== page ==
I’ve used iTunes for years, and the way it works is that, when you drag a song to iTunes, it copies it into the iTunes library. That leaves you with two copies of the same song, one in a nice, neatly-ordered iTunes music folder, along with the originals in their unstructured folder.
Not wanting a bunch of useless duplicates, when we finished dragging the song into iTunes, I did the natural thing: I deleted the originals. Except iTunes wasn’t copying her songs, because it had defaulted to pointers-only. I methodically erased the only copy of her songs on the computer!
Fortunately, I had synced the iPod before I erased the originals (not being a complete fool), so the songs were safely stored on the iPod, so all I had to do was to re-sync to have them flow back onto her computer.
Except Apple has chosen to ignore the established definition of sync, which is that two machines, when synced, interchange data so that both machines end up with a common copy of the most up-to-date version of the information. Instead, what Apple labels “sync” is actually “download.” Once the songs flow out to an iPod Touch, there's no way to get them back onto the host machine. This is not a technical issue; this is a decision by Apple to seriously degrade the user experience presumably to protect their music sales. It's part of Apple's philosophy to go beyond the strictures of copyright law in order to limit fair use in ways the legislature never intended.
Reconstruction elapsed-time: 2.75 hours. Fortunately, we had only transferred around fifteen songs, so I started pawing through the tapes and disks again. (Having been married more than 20 years, I had sense enough not to mention the problem to my wife until it was solved, saving an additional three hours of being yelled at.)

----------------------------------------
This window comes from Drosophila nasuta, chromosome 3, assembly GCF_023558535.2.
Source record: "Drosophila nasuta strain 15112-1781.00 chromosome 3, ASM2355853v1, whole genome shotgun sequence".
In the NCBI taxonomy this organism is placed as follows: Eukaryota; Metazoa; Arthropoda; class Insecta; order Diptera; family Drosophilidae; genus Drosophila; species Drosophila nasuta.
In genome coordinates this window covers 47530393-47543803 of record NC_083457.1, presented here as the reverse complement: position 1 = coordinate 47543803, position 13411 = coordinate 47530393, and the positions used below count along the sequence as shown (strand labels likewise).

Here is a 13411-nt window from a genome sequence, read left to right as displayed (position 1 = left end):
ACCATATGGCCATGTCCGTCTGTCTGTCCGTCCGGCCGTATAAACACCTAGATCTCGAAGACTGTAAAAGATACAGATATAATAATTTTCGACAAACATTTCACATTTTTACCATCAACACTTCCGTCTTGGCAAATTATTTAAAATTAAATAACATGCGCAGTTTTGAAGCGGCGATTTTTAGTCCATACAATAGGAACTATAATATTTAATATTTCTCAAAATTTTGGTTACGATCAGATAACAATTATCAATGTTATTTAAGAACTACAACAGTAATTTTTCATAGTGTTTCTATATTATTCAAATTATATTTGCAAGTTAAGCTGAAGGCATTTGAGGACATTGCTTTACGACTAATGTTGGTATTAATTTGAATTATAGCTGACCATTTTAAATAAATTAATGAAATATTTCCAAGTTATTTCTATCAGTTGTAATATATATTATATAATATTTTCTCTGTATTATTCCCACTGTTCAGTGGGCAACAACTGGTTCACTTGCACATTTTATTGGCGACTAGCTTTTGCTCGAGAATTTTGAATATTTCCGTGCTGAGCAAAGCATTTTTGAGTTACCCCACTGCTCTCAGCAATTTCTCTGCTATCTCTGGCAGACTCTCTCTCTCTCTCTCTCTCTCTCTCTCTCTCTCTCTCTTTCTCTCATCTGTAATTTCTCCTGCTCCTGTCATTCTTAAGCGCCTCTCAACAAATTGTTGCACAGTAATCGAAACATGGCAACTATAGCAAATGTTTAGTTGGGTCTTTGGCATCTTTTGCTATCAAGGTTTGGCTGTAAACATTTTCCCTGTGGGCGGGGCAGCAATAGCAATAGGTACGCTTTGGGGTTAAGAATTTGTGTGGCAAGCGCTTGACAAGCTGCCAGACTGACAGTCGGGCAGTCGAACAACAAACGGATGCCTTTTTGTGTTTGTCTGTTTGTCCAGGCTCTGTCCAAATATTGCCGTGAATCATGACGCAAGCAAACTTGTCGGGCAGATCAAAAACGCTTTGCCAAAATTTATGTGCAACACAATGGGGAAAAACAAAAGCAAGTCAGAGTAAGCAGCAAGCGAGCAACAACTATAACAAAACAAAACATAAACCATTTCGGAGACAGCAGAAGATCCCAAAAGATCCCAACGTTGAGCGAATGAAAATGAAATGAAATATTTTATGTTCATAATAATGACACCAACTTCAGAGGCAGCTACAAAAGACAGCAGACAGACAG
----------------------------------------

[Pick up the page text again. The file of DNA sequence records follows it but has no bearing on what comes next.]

I had an even bigger problem myself, since I had a desktop machine for home and a small portable for on the road. There was no way I could keep my music synced with the two machines. Fortunately, I was able to easily address this problem by dumping my separate desktop and small portable in favor of a single, heavy, oversized portable that can act as both a home and road machine, badly, all for just a little over $2500. Simple.
Transferring video couldn't have been worse. Propriatarianism raised its ugly head. All video other than Apple stuff, such as Podcasts, must be converted to a special version of mpeg 4 that ensures they won't run on anything except iTunes. How do you convert them? The only way to convert them is to use the QuickTime Player, and not just any QuickTime Player. No, you have to shell out an additional $30 for QuickTime Player Pro, which isn't. Pro, that is.
Not only does QuickTime Pro lack many standard codecs, forcing people to use the free VLC player in real life for watching anything but the most standardized movies, it doesn't know its own limitations. When it is failing at a task, it doesn't inform users as to why and what they should do about it. It just kind of ignores your instructions.
Here’s the simple, 11-step user experience of converting a perfectly-normal MPEG video from a Canon camera: